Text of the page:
Stella O’Leary, the long-time Irish American political activist and Democratic Party fundraiser, has been appointed by President Biden to be the observer to the International Fund for Ireland (IFI).
The IFI, which focuses its efforts in Northern Ireland and the southern border counties of Cavan, Donegal, Leitrim, Louth, Monaghan, and Sligo, has funded over a billion dollars for peace and reconciliation projects across Northern Ireland and in surrounding areas.
Dublin native O’Leary was previously appointed by President Obama as the alternate observer of the IFI. She served for seven years.
In 1996, O'Leary, a graduate of University College Dublin, founded the Irish American Democrats Political Action Committee and since then has been raising funds for Democratic candidates for congressional and presidential office who support peace, justice, and prosperity in Ireland. With the backing of these congressional members, the United States has been extremely generous in financial contributions to the IFI.
"It is an honor for me to serve in the observer role since I have great regard for the fund's achievements," O'Leary said.
"I join observers from the EU, Canada, Australia, and New Zealand at a time when the fund is more needed than it has been since the Good Friday Agreement was signed.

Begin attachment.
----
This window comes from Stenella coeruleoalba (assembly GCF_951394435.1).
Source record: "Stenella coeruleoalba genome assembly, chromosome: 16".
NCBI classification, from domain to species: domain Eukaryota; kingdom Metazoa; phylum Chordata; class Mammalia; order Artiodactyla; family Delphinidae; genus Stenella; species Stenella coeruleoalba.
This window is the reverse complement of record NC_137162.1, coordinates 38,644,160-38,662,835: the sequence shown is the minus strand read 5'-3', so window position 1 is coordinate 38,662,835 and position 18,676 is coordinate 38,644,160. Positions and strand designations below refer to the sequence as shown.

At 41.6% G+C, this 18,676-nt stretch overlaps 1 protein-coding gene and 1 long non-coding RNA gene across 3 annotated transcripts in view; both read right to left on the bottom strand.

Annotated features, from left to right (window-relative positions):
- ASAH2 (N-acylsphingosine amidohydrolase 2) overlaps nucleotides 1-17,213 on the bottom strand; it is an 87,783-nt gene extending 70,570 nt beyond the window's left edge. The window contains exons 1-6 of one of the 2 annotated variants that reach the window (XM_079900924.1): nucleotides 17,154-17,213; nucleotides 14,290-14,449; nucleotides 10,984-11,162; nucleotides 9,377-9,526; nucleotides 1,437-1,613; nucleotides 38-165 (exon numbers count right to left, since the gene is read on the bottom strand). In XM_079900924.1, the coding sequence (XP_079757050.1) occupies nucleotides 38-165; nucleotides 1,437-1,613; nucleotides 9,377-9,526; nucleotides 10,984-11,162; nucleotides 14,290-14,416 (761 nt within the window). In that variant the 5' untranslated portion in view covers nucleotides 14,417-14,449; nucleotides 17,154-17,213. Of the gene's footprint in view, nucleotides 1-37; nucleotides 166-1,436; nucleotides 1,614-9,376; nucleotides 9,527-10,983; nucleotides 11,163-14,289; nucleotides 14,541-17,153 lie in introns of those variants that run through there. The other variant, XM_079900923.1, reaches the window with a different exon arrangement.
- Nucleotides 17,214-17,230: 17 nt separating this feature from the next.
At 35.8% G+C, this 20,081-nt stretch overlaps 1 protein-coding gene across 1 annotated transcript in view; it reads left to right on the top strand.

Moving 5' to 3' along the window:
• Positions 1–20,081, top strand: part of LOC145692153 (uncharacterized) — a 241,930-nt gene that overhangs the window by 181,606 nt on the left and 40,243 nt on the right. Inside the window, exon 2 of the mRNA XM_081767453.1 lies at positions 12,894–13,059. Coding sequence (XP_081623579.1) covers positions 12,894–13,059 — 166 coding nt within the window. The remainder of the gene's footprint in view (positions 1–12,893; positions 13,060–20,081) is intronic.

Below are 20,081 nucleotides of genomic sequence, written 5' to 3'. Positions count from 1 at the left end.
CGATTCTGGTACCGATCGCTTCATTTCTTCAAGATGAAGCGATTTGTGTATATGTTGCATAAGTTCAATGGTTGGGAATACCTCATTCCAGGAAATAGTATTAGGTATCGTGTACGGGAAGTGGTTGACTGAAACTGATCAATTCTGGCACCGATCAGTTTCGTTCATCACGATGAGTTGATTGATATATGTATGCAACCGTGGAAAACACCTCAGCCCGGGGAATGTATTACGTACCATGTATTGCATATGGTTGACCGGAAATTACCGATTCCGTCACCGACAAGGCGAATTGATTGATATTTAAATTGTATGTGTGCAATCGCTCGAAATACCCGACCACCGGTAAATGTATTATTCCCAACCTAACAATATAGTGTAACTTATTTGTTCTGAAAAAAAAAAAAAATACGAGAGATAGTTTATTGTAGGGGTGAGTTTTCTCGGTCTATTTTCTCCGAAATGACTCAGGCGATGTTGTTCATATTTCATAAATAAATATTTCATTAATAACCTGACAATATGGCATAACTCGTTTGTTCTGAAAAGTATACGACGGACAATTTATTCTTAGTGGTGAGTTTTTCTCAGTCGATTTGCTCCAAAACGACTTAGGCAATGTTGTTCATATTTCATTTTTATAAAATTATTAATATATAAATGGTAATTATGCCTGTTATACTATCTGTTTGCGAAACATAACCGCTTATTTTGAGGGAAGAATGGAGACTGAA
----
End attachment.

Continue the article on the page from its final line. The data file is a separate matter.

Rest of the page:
“There are a series of new challenges for the fund. With paramilitary groups actively recruiting disaffected youth, Brexit, the pandemic, and an election looming, this is a precarious time for Northern Ireland. The peace is fragile and the peacekeeping role of the International Fund is crucial. Most are unaware of how fragile the Northern Ireland peace is and of the fund's role in confronting the instability.
“Brexit has increased tensions across communities and to deal with the upheaval the fund is establishing community relationships on a cross-border basis. You cannot have peace when fences, gates, and walls are being erected to divide communities. Seventy percent of sectarian murders took place within 500 yards of these peace barriers.
“The fund works to remove the barriers and to build sustainable peace alternatives to conflict. For at-risk youth, the fund offers education, training, and employment to divert them from paramilitary activity."
On March 16, Taoiseach Micheál Martin announced in Washington, DC that the Irish Government will contribute a total of €20 million to the International Fund for Ireland (IFI) over the next four years to support the work of the Fund’s ‘Connecting Communities’ Strategy.
*This column first appeared in the March 23 edition of the weekly Irish Voice newspaper, sister publication to IrishCentral.